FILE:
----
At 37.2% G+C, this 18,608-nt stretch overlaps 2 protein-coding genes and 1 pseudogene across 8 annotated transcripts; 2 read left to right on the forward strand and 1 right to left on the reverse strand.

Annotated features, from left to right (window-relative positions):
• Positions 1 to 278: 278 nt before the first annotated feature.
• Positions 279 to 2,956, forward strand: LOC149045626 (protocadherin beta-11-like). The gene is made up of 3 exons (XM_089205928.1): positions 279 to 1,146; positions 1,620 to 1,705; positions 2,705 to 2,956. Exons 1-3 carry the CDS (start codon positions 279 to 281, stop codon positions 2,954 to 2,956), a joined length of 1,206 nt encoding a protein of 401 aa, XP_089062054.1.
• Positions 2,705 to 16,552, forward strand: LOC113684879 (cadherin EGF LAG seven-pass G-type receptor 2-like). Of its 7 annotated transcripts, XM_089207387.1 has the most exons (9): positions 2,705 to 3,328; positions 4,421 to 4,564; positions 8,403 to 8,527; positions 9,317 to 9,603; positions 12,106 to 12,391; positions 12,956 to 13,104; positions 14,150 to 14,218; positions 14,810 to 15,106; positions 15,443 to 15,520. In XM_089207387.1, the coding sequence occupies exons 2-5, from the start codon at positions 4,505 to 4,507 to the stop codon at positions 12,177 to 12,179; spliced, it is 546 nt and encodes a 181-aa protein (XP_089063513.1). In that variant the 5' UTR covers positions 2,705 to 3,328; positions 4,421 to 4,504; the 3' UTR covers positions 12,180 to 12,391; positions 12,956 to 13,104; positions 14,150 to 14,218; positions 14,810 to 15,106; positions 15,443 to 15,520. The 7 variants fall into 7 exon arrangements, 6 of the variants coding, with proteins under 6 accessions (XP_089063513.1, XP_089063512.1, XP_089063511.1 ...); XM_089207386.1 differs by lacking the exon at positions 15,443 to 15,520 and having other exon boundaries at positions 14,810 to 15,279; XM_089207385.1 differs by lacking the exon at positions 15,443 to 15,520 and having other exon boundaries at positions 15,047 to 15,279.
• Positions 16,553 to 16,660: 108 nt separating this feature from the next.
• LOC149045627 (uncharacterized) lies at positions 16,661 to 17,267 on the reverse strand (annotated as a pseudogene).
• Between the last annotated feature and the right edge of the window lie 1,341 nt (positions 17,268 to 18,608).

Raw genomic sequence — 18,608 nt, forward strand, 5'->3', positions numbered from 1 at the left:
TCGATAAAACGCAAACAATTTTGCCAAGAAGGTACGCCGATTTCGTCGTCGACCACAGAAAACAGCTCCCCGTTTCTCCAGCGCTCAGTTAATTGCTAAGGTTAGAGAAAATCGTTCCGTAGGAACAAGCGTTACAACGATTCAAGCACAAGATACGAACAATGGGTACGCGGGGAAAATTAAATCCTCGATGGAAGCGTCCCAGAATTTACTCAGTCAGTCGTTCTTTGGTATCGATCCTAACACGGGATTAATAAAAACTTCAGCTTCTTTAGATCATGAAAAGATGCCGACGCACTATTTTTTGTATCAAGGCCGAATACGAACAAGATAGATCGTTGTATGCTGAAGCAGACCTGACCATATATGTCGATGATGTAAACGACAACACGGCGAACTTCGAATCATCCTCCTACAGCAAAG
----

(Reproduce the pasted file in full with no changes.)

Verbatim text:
At 37.2% G+C, this 18,608-nt stretch overlaps 2 protein-coding genes and 1 pseudogene across 8 annotated transcripts; 2 read left to right on the forward strand and 1 right to left on the reverse strand.

Annotated features, from left to right (window-relative positions):
• Positions 1 to 278: 278 nt before the first annotated feature.
• Positions 279 to 2,956, forward strand: LOC149045626 (protocadherin beta-11-like). The gene is made up of 3 exons (XM_089205928.1): positions 279 to 1,146; positions 1,620 to 1,705; positions 2,705 to 2,956. Exons 1-3 carry the CDS (start codon positions 279 to 281, stop codon positions 2,954 to 2,956), a joined length of 1,206 nt encoding a protein of 401 aa, XP_089062054.1.
• Positions 2,705 to 16,552, forward strand: LOC113684879 (cadherin EGF LAG seven-pass G-type receptor 2-like). Of its 7 annotated transcripts, XM_089207387.1 has the most exons (9): positions 2,705 to 3,328; positions 4,421 to 4,564; positions 8,403 to 8,527; positions 9,317 to 9,603; positions 12,106 to 12,391; positions 12,956 to 13,104; positions 14,150 to 14,218; positions 14,810 to 15,106; positions 15,443 to 15,520. In XM_089207387.1, the coding sequence occupies exons 2-5, from the start codon at positions 4,505 to 4,507 to the stop codon at positions 12,177 to 12,179; spliced, it is 546 nt and encodes a 181-aa protein (XP_089063513.1). In that variant the 5' UTR covers positions 2,705 to 3,328; positions 4,421 to 4,504; the 3' UTR covers positions 12,180 to 12,391; positions 12,956 to 13,104; positions 14,150 to 14,218; positions 14,810 to 15,106; positions 15,443 to 15,520. The 7 variants fall into 7 exon arrangements, 6 of the variants coding, with proteins under 6 accessions (XP_089063513.1, XP_089063512.1, XP_089063511.1 ...); XM_089207386.1 differs by lacking the exon at positions 15,443 to 15,520 and having other exon boundaries at positions 14,810 to 15,279; XM_089207385.1 differs by lacking the exon at positions 15,443 to 15,520 and having other exon boundaries at positions 15,047 to 15,279.
• Positions 16,553 to 16,660: 108 nt separating this feature from the next.
• LOC149045627 (uncharacterized) lies at positions 16,661 to 17,267 on the reverse strand (annotated as a pseudogene).
• Between the last annotated feature and the right edge of the window lie 1,341 nt (positions 17,268 to 18,608).

Raw genomic sequence — 18,608 nt, forward strand, 5'->3', positions numbered from 1 at the left:
TCGATAAAACGCAAACAATTTTGCCAAGAAGGTACGCCGATTTCGTCGTCGACCACAGAAAACAGCTCCCCGTTTCTCCAGCGCTCAGTTAATTGCTAAGGTTAGAGAAAATCGTTCCGTAGGAACAAGCGTTACAACGATTCAAGCACAAGATACGAACAATGGGTACGCGGGGAAAATTAAATCCTCGATGGAAGCGTCCCAGAATTTACTCAGTCAGTCGTTCTTTGGTATCGATCCTAACACGGGATTAATAAAAACTTCAGCTTCTTTAGATCATGAAAAGATGCCGACGCACTATTTTTTGTATCAAGGCCGAATACGAACAAGATAGATCGTTGTATGCTGAAGCAGACCTGACCATATATGTCGATGATGTAAACGACAACACGGCGAACTTCGAATCATCCTCCTACAGCAAAG